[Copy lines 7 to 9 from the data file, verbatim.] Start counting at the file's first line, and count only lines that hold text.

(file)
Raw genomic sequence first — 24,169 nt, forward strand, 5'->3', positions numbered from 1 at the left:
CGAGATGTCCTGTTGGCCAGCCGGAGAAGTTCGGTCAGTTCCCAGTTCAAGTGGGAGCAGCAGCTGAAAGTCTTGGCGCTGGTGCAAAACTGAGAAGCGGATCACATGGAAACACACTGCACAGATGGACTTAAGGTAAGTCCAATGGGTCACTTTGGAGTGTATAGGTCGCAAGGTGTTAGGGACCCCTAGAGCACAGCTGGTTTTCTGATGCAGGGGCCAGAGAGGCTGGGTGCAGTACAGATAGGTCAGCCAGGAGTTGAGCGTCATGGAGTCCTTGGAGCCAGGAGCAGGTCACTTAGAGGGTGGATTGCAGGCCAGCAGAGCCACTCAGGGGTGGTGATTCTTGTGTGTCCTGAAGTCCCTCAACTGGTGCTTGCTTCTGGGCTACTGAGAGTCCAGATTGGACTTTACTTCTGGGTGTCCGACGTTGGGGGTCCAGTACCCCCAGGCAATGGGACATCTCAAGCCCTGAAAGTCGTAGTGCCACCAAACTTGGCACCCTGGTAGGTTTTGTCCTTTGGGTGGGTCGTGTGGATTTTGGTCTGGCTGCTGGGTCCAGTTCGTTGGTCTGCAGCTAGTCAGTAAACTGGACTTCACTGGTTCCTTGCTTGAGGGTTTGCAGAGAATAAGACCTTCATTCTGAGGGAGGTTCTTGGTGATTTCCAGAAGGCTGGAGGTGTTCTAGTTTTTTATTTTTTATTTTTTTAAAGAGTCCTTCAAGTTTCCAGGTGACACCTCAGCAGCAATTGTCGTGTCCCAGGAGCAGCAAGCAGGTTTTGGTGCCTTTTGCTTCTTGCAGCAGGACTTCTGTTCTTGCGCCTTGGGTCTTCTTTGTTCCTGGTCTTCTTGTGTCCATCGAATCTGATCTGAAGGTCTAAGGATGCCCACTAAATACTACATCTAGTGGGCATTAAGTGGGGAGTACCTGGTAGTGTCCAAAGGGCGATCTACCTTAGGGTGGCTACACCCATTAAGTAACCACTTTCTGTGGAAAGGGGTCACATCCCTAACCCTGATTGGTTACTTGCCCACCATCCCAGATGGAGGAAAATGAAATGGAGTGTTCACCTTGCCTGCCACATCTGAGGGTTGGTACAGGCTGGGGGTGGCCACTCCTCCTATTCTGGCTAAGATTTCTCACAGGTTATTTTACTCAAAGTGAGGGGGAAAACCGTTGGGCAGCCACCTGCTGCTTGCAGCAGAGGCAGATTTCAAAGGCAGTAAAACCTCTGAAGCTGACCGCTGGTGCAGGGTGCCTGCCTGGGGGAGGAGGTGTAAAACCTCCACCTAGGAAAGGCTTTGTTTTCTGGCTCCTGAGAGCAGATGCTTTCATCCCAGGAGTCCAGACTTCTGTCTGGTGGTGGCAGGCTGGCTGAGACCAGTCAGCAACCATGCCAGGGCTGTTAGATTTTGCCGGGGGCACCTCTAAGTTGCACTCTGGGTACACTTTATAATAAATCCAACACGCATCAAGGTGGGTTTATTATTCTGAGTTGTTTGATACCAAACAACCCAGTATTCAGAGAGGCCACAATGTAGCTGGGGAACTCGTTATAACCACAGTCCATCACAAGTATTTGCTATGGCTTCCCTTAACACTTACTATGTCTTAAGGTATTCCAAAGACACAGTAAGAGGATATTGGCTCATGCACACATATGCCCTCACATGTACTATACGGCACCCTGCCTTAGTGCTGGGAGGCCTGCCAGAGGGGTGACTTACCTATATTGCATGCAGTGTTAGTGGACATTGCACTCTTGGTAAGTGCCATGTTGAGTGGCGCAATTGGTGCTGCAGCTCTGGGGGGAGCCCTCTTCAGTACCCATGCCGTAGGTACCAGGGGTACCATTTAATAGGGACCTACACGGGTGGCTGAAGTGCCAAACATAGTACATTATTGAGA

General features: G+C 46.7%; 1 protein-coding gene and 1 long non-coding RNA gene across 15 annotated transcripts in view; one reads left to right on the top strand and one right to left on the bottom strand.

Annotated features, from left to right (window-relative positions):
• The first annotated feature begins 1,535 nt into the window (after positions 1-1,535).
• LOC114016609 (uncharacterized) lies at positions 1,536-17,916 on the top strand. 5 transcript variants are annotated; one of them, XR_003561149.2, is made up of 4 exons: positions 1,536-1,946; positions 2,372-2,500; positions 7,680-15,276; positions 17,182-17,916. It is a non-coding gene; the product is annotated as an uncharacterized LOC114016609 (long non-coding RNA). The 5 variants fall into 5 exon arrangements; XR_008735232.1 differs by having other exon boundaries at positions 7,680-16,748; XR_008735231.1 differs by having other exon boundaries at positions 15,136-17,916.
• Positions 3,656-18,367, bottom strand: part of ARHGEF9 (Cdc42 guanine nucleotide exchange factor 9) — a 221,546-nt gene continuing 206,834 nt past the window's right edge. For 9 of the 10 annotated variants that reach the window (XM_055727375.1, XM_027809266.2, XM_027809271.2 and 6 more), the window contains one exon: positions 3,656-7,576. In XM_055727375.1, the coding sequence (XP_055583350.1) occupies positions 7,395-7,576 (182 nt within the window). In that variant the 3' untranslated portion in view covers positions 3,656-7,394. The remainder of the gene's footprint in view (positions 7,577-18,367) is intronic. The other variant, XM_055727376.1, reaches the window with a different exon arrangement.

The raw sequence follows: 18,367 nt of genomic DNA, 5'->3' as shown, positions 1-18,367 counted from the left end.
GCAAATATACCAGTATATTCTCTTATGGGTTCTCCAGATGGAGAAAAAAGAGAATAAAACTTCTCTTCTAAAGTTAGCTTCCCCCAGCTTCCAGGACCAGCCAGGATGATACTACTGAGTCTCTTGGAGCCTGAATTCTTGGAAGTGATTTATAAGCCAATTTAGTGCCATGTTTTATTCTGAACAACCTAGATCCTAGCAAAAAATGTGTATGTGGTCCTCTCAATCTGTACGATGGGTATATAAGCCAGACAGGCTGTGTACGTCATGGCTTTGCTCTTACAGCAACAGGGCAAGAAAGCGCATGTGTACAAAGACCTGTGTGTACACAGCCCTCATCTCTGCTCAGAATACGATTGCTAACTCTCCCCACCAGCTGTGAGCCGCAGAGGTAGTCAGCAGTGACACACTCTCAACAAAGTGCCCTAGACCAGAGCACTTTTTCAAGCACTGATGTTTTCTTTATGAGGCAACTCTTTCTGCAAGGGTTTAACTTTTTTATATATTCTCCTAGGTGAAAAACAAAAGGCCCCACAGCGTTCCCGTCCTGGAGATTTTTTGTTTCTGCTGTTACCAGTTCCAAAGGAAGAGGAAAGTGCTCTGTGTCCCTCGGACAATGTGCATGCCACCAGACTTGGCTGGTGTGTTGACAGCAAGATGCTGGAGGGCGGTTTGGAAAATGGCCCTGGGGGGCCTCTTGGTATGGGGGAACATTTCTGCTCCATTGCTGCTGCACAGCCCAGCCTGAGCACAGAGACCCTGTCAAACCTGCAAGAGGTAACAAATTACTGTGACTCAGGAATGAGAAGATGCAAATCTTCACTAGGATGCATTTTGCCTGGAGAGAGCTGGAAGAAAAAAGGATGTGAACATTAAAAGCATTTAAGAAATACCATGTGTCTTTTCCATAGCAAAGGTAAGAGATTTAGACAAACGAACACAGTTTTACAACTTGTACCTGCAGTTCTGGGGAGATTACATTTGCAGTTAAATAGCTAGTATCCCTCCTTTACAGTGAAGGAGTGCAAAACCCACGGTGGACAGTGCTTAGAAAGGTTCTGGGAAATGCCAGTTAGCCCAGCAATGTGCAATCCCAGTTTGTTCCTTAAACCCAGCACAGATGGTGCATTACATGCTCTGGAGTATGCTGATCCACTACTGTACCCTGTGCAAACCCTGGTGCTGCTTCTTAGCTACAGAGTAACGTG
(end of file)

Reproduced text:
• Positions 3,656-18,367, bottom strand: part of ARHGEF9 (Cdc42 guanine nucleotide exchange factor 9) — a 221,546-nt gene continuing 206,834 nt past the window's right edge. For 9 of the 10 annotated variants that reach the window (XM_055727375.1, XM_027809266.2, XM_027809271.2 and 6 more), the window contains one exon: positions 3,656-7,576. In XM_055727375.1, the coding sequence (XP_055583350.1) occupies positions 7,395-7,576 (182 nt within the window). In that variant the 3' untranslated portion in view covers positions 3,656-7,394. The remainder of the gene's footprint in view (positions 7,577-18,367) is intronic. The other variant, XM_055727376.1, reaches the window with a different exon arrangement.

The raw sequence follows: 18,367 nt of genomic DNA, 5'->3' as shown, positions 1-18,367 counted from the left end.
GCAAATATACCAGTATATTCTCTTATGGGTTCTCCAGATGGAGAAAAAAGAGAATAAAACTTCTCTTCTAAAGTTAGCTTCCCCCAGCTTCCAGGACCAGCCAGGATGATACTACTGAGTCTCTTGGAGCCTGAATTCTTGGAAGTGATTTATAAGCCAATTTAGTGCCATGTTTTATTCTGAACAACCTAGATCCTAGCAAAAAATGTGTATGTGGTCCTCTCAATCTGTACGATGGGTATATAAGCCAGACAGGCTGTGTACGTCATGGCTTTGCTCTTACAGCAACAGGGCAAGAAAGCGCATGTGTACAAAGACCTGTGTGTACACAGCCCTCATCTCTGCTCAGAATACGATTGCTAACTCTCCCCACCAGCTGTGAGCCGCAGAGGTAGTCAGCAGTGACACACTCTCAACAAAGTGCCCTAGACCAGAGCACTTTTTCAAGCACTGATGTTTTCTTTATGAGGCAACTCTTTCTGCAAGGGTTTAACTTTTTTATATATTCTCCTAGGTGAAAAACAAAAGGCCCCACAGCGTTCCCGTCCTGGAGATTTTTTGTTTCTGCTGTTACCAGTTCCAAAGGAAGAGGAAAGTGCTCTGTGTCCCTCGGACAATGTGCATGCCACCAGACTTGGCTGGTGTGTTGACAGCAAGATGCTGGAGGGCGGTTTGGAAAATGGCCCTGGGGGGCCTCTTGGTATGGGGGAACATTTCTGCTCCATTGCTGCTGCACAGCCCAGCCTGAGCACAGAGACCCTGTCAAACCTGCAAGAGGTAACAAATTACTGTGACTCAGGAATGAGAAGATGCAAATCTTCACTAGGATGCATTTTGCCTGGAGAGAGCTGGAAGAAAAAAGGATGTGAACATTAAAAGCATTTAAGAAATACCATGTGTCTTTTCCATAGCAAAGGTAAGAGATTTAGACAAACGAACACAGTTTTACAACTTGTACCTGCAGTTCTGGGGAGATTACATTTGCAGTTAAATAGCTAGTATCCCTCCTTTACAGTGAAGGAGTGCAAAACCCACGGTGGACAGTGCTTAGAAAGGTTCTGGGAAATGCCAGTTAGCCCAGCAATGTGCAATCCCAGTTTGTTCCTTAAACCCAGCACAGATGGTGCATTACATGCTCTGGAGTATGCTGATCCACTACTGTACCCTGTGCAAACCCTGGTGCTGCTTCTTAGCTACAGAGTAACGTG